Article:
January 30 – February 10, 2004
By Indradyumna Swami
“Why do you want to visit my country?” the Bangladesh Ambassador asked suspiciously. “We’re the poorest people on earth.”
“I know, Sir,” I replied as I adjusted my Yankees baseball cap, “but in a BBC survey several years ago it was determined that the people of Bangladesh are the happiest on earth. I am curious to find out why the poorest are the happiest. My country, America, is the world’s richest, but came in a disappointing seventh place in the survey in terms of contented-ness. Obviously, happiness is not synonymous with material prosperity.”
“I’m intrigued by your reasoning,” the ambassador said. “I’m a Muslim, and the Koran teaches the same principle. I’ll make an exception and grant you a visa. As an American, you’d normally have to obtain it at our embassy in America, not here in a foreign country.
“Thank you very much,” I replied, for I had been unsuccessful in applying for the visa at Bangladesh embassies in three other countries, and was relieved to have been granted it before leaving the Islamic nation I was visiting.
“I’ve got one request, though,” the ambassador said. “Please come to my residence this evening for dinner. My wife is an excellent cook and she is preparing stewed lamb. We can continue our talk about the illusion of material happiness.”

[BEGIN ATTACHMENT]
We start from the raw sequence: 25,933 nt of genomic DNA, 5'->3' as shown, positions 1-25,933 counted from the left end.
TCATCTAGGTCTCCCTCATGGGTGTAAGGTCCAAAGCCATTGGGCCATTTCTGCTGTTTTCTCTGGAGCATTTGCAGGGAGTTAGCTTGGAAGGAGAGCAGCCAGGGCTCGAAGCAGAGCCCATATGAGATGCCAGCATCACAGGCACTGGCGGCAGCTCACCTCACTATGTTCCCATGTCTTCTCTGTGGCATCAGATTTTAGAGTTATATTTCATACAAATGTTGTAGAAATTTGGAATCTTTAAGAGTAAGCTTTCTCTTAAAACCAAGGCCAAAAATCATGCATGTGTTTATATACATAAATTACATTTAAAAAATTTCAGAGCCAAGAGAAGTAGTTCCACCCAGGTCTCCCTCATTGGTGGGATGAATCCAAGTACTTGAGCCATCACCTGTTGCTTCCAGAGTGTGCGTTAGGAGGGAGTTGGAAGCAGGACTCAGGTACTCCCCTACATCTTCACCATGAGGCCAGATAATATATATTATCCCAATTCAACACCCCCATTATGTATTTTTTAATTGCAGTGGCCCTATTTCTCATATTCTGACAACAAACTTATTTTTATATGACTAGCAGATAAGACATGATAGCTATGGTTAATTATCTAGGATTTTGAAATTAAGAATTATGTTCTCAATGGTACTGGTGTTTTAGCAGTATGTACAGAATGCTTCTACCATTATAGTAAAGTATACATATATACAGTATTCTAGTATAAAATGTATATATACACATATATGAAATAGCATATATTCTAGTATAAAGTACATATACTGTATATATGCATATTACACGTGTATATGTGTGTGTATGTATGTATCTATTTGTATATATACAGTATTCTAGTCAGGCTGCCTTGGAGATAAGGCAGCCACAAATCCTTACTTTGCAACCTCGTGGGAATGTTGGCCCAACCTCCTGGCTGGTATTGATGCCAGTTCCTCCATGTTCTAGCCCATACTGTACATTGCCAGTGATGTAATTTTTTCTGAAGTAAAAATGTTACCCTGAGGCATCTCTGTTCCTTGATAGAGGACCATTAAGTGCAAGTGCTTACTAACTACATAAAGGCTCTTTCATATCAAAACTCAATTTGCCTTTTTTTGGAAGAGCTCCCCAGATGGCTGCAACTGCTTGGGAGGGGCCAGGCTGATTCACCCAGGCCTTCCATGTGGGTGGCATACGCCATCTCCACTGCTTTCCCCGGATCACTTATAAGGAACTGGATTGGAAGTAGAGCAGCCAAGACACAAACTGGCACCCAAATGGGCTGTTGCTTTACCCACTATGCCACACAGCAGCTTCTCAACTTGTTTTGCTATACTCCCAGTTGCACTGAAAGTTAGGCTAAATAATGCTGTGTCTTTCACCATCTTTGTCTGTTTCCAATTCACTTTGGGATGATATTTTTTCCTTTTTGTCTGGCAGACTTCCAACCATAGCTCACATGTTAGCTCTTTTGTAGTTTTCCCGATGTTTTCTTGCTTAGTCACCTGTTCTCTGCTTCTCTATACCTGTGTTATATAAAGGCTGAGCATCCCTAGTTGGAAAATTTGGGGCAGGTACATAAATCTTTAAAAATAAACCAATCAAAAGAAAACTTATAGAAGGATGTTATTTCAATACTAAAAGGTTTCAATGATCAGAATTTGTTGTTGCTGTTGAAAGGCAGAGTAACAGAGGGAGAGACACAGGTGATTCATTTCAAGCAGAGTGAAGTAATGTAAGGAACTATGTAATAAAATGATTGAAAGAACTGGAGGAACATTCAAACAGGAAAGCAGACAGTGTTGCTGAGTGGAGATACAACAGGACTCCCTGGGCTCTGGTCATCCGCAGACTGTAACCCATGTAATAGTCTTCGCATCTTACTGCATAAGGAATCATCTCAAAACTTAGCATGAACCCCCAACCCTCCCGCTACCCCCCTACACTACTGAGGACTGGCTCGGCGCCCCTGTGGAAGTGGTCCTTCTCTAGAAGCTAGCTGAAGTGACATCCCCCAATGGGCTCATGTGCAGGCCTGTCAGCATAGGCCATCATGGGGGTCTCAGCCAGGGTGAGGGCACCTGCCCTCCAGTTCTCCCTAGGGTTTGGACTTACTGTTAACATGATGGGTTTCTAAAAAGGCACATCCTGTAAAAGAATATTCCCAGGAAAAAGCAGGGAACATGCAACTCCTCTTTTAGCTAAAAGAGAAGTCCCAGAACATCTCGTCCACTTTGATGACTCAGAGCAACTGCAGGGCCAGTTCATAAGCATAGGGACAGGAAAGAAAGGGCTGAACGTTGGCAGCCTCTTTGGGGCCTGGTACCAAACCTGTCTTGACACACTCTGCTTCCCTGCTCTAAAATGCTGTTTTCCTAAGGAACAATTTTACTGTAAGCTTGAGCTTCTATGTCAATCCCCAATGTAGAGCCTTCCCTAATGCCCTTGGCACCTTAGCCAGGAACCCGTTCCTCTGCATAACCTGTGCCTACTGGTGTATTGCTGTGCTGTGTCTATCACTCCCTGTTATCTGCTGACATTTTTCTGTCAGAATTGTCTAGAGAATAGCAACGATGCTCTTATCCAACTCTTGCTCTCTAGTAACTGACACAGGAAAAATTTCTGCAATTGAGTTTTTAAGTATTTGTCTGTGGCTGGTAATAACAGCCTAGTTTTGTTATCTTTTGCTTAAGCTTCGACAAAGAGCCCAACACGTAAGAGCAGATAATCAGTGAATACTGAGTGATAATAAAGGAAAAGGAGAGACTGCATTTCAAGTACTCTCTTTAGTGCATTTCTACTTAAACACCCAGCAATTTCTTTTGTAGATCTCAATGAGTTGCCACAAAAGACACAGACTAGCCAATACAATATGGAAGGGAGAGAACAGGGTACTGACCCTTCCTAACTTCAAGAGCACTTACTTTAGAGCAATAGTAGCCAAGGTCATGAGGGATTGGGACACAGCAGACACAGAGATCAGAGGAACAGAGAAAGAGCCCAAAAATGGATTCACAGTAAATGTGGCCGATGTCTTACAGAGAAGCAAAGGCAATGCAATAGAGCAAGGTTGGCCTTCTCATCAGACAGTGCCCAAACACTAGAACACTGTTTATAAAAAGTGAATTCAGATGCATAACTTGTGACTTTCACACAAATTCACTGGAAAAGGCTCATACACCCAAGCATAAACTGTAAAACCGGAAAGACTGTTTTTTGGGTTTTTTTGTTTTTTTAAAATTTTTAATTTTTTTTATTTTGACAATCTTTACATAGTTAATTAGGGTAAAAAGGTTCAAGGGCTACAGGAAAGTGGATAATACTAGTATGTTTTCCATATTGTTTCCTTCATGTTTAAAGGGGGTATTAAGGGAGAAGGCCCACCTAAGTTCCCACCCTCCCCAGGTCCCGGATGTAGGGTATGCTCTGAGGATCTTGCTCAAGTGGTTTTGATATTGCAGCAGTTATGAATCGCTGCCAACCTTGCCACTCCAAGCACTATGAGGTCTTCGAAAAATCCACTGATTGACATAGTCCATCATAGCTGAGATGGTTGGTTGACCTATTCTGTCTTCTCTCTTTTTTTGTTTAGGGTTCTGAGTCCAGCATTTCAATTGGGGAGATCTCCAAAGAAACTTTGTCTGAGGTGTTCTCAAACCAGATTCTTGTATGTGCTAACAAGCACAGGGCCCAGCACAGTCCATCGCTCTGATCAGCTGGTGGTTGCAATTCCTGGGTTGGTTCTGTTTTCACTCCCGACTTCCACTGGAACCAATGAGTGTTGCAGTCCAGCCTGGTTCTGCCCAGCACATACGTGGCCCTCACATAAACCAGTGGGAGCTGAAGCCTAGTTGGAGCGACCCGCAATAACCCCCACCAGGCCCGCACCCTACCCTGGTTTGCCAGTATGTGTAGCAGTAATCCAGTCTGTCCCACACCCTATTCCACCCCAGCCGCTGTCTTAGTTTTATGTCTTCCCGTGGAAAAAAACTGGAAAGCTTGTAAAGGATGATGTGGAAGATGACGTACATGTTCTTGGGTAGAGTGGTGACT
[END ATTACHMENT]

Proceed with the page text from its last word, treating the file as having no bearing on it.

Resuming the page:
I had to think quick. An invitation to an ambassador’s house is rarely refused.
“I’m so sorry, Sir, I have a flight out tonight,” I replied.
“Well, here’s my card. Next time you come and stay with me,” he concluded.
As I got up to leave, the ambassador took a photo guidebook from his desk. He then quickly signed it and gave it to me with a handshake. It read: “To Mr Tibbitts with love. May you find the happiness you’re looking for in our beautiful Bangladesh. Mohammed Ilah.”
I had no doubt I would find happiness in Bangladesh, but it would be of a specific nature. The former Indian State of East Bengal (known as East Pakistan after the partition of India by the British in 1947) became the sovereign state of Bangladesh in 1972 as a result of the war for independence. Being part of India’s rich spiritual past, it contains many holy places especially dear to the followers of Lord Caitanya. Numerous devotees of Lord Caitanya took birth there and the Lord Himself performed many sankirtan lilas throughout Bangladesh’s towns and villages. The capital, Dhaka, was a favorite preaching place of Srila Bhaktisiddhanta Saraswati in the 1930s. He once called Dhaka a second Vrindavan, because it contains more than 700 magnificent Radha-Krsna temples.
I would be traveling to these holy tirthas with a dear godbrother, Radhanath Swami. Months ago, we had met in our travels and discovered that we shared the same attraction to the pastimes and songs of Srila Narottam das Thakur, one of the principle acarayas in our Gaudiya Vaisnava sampradaya, who appeared after Lord Caitanya’s departure from this world. We had longed to visit his birthplace, Keturi, in Bangladesh, for years. Our trip was a dream come true for both of us. I would be meeting Maharaja and several of his brahmacaris in Dhaka the next day. My visa had come at the last moment!